maritime piracy

EU NAVCO, the new military naval coordination operation Somalia

(B2) Code name : EU NAVCO. That's it. The situation in Somalia and off its coast is of “serious” concern to the 27 Foreign Ministers of the European Union. They therefore approved, on September 15, the establishment of a military “coordination cell”, within the General Staff of the European Union, called “EU NAVCO” (read the conclusions).

Mission: “to support the surveillance and protection actions carried out by certain Member States off the coast of Somalia”. This within the framework of resolutions 1814 and 1816 of the United Nations Security Council which organize the fight against piracy, protection of ships chartered by the World Food Program (WFP).

Workforce : ordered by a Spanish ship captain, it will include three other people: a French frigate captain (already present), a Cypriot officer (who arrives at the end of the month) and a non-commissioned officer who is to be appointed.

Cost : 15 euros (the lowest cost of a European operation). Each State in fact covers the salaries of its staff. The EU General Staff is already installed. These are only marginal costs.

And now: the joint action which serves as the legal basis for the action is expected to be approved by written procedure on September 19. But above all the 27 (or rather the 26 – Denmark does not normally take part in the vote when it comes to a military operation) “approved a strategic military option relating to a possible military naval operation of the European Union. ” And called for planning work to “progress rapidly”.

What military options? Questioned by journalists, Bernard Kouchner, the French Minister of Foreign Affairs, who chaired the Council, was rather vague, seeming to drown the point.. “There is no question of having a squadron there or attacking the pirates.” he explained. And to add “It is not easy to protect all fishing areas. The area to be covered is very large, it does not only cover Somalia”. And the pirates are “cunning, well organized, with a central boat and fast boats that swoop down on their prey".

Regretting having to contradict our valiant Minister of Foreign Affairs who apparently had other things to do than take care of a few fishermen struggling with pirates in the Indian Ocean, we can say that indeed:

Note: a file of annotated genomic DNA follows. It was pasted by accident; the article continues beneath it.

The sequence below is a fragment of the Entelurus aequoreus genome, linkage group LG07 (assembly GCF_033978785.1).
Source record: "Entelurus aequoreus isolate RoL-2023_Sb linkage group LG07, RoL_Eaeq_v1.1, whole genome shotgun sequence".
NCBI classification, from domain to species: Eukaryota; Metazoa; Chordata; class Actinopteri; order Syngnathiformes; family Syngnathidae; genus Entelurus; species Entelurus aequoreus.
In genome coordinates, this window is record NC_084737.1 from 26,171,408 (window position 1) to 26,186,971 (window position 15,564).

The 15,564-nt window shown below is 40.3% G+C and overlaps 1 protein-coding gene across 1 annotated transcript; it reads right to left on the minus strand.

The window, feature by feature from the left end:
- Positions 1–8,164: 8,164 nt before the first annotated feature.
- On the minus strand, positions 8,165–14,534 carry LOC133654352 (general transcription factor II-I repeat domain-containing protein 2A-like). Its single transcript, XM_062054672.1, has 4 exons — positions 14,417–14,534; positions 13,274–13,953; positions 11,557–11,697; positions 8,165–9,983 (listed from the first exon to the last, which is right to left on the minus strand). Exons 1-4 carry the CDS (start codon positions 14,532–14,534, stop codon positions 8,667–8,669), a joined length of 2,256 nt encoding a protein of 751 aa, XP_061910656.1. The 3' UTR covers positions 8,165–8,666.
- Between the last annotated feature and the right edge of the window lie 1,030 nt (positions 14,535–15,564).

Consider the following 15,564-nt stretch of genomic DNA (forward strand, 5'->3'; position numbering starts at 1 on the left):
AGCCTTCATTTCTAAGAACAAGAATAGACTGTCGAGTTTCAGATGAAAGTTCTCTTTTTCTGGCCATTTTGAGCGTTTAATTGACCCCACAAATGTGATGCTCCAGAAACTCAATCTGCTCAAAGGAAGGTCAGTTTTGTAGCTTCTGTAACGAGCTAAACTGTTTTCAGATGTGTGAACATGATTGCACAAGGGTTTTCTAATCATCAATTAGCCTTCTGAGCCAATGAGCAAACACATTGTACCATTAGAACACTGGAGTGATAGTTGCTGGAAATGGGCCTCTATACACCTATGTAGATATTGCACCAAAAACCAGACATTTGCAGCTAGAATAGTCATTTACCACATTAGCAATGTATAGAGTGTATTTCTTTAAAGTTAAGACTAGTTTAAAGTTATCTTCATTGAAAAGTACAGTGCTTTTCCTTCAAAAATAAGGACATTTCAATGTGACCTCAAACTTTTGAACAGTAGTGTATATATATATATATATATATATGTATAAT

1° A military option is being studied, or rather three, which are part of the “strategic military options” (see how is a planning). 1st option = “deter” and stop the pirates; 2nd option = protect merchant ships and other boats by providing them with an escort; 3rd option = option 1 + option 2. It is this third option which would be favored by Member States.

2° The Spanish captain and his French counterpart are already hard at work at the General Staff in Brussels. Around ten Member States support an operation and are ready to contribute boats (France, Spain, Germany, Netherlands) and/or men (Cyprus, Belgium, Bulgaria, Sweden, Italy, Estonia, etc.).

3° Several experts from the Council of the EU are leaving for Djibouti, in order to study – with the French who have a permanent base there – the practical arrangements for establishing a force headquarters (FHQ) as well as the logistical arrangements and to assess the cost.

4° As for the command headquarters, the OHQ, the Europeans are divided. Some Member States would like to use that of the EU General Staff, in Brussels, much more practical, the political and budgetary authority being closer, this “makes a lot of things easier and saves a lot of travel” explains a European diplomat. You just have to see the difficulties that OHQ Chad has at Mont Valérien. The British would prefer it to be their Northwood OHQ which also serves as the naval headquarters for NATO. But without arousing wild enthusiasm for the moment.

The goal is to to do quickly. For legal reasons: the mandate of Resolution 1816 ends at the beginning of December; obtaining its renewal should not pose too much of a problem; you still have to justify having taken a step. For concrete reasons: the number of attacks, the equipment of pirates and their audacity continues to grow. At the end of September, Canadian protection of World Food Program (WFP) boats ceases. Who will replace them? No one has volunteered yet...


Nicolas Gros Verheyde

Chief editor of the B2 site. Graduated in European law from the University of Paris I Pantheon Sorbonne and listener to the 65th session of the IHEDN (Institut des Hautes Etudes de la Défense Nationale. Journalist since 1989, founded B2 - Bruxelles2 in 2008. EU/NATO correspondent in Brussels for Sud-Ouest (previously West-France and France-Soir).